Prime Minister Boris Johnson on Wednesday dismissed claims that corruption was rife in Britain, as his ruling Conservative party was embroiled in a slew of high-profile sleaze allegations about MPs with second jobs.

Revelations that former attorney general Geoffrey Cox used his parliamentary office for lucrative private work have triggered a standards inquiry, even as he maintained he had not broken any rules.

It came after Johnson last week tried -- and failed -- to change the rules on sanctioning errant MPs, when another Tory MP, Owen Paterson, was found to have lobbied ministers for two firms that had him on the payroll.

Geoffrey Cox, a former attorney general
Geoffrey Cox, a former attorney general, earned more than £1 million in the last year for legal work while still collecting his salary as a UK MP Photo: AFP / Tolga AKMEN

Both cases have opened up MPs to renewed scrutiny about potential conflicts of interest, more than a decade after a scandal over expenses that caused public anger and prompted a string of resignations.

But Johnson told reporters on a flying visit to the UN climate change summit in Glasgow: "I genuinely believe that the UK is not remotely a corrupt country. Nor do I believe that our institutions are corrupt."

MPs who break the rules should face the "appropriate sanction", he said, adding in response to a question from AFP that in his own case, "all my declarations are in conformity with the rules".

Former environment secretary Owen Paterson
Former environment secretary Owen Paterson was found to have lobbied the government on behalf of two companies that were paying him £100,000 a year Photo: AFP / ISABEL INFANTES

Johnson, whose poll ratings have slumped in recent days, is himself facing questions about who paid for recent holidays he took to the Caribbean and Spain, as well as the expensive makeover of his Downing Street flat.

There have also been repeated claims of cronyism during the coronavirus pandemic in the awarding of multi-million-pound contracts without following tendering rules.

The Tory party is similarly facing calls to explain how and why it routinely offered wealthy donors who gave more than ?3 million ($4 million) seats in the unelected upper chamber House of Lords.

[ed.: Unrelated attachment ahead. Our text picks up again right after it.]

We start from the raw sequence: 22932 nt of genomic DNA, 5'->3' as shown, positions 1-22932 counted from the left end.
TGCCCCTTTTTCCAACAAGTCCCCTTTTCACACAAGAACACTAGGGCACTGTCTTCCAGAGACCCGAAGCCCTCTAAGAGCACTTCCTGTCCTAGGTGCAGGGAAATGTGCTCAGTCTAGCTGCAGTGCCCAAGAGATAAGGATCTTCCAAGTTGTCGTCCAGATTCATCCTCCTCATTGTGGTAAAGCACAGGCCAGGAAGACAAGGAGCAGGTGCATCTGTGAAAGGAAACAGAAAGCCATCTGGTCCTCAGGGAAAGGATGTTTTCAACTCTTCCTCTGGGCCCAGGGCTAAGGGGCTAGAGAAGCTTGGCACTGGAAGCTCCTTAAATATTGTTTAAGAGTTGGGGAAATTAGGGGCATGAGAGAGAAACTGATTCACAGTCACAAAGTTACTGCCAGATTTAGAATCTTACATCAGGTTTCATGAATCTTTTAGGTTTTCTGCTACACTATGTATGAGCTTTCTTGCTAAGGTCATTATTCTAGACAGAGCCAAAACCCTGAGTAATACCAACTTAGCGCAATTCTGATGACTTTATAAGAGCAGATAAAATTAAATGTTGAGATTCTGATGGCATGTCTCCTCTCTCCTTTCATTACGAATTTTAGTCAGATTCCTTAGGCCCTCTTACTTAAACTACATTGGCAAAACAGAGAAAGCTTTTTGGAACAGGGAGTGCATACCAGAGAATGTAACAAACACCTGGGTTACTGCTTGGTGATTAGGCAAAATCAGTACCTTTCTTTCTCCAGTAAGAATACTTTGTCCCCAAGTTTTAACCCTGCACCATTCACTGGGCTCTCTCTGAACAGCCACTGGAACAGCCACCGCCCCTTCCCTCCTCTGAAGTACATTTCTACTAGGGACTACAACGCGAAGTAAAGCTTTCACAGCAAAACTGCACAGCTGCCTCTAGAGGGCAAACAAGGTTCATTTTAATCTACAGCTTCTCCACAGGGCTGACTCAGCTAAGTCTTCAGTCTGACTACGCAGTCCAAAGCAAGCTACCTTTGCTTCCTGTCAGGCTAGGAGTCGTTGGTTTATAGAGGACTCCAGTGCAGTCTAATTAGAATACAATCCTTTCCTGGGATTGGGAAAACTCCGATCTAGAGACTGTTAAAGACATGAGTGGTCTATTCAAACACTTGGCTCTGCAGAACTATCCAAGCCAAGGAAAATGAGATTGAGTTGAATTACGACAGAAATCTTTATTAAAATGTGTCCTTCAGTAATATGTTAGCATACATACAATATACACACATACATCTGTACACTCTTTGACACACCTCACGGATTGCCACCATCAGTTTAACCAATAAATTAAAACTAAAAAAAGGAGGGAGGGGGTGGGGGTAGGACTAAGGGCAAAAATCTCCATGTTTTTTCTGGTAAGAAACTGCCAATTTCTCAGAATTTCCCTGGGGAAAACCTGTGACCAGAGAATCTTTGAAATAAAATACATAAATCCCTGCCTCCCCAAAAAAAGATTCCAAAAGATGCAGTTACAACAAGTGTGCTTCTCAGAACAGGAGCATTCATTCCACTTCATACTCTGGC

Boris Johnson
British PM Boris Johnson said "I genuinely believe that the UK is not remotely a corrupt country" Photo: AFP / ANDY BUCHANAN

In the House of Commons, Cox broke his silence on the claims against him, insisting he always gave constituency work "primary importance" and said he would accept the judgment of parliamentary standards watchdogs now probing his case.

"He does not believe that he breached the rules but will of course accept the judgment of the Parliamentary Commissioner or of the Committee on the matter," his office said in a statement.

The senior lawyer reportedly earned more than ?1 million ($1.4 million) in the last year for legal work, while still collecting his annual MP's salary of around ?82,000.

He netted the sums in part for advising the government of the British Virgin Islands, a UK overseas territory and tax haven accused of corruption, the Daily Mail reported.

Paterson, a former environment secretary, quit after Johnson abandoned an attempt to force through a change to parliament's internal disciplinary process, to prevent a 30-day suspension and a possible by-election.

He had been found guilty of repeatedly lobbying ministers and officials on behalf of two companies paying him more than £100,000 a year.

British lawmakers are permitted to hold second jobs, so long as they declare them, but are not allowed to use their parliamentary offices or resources for such work.

On Wednesday, a video emerged appearing to show Cox -- who has represented a safe seat in Devon, southwest England, since 2005 -- undertaking his private work from his Westminster office in September.

The 61-year-old Tory also used changes to parliamentary attendance rules brought in during the pandemic to vote remotely in the House of Commons from the Caribbean while working there.

Cox's office said he had consulted the Conservatives' chief whip -- another MP charged with enforcing party discipline -- and "was advised that it was appropriate" to do so.

It also argued he "regularly works 70-hour weeks and always ensures that his casework on behalf of his constituents is given primary importance and fully carried out".

Ultimately it was up to voters to decide on his suitability to serve as MP, it added.

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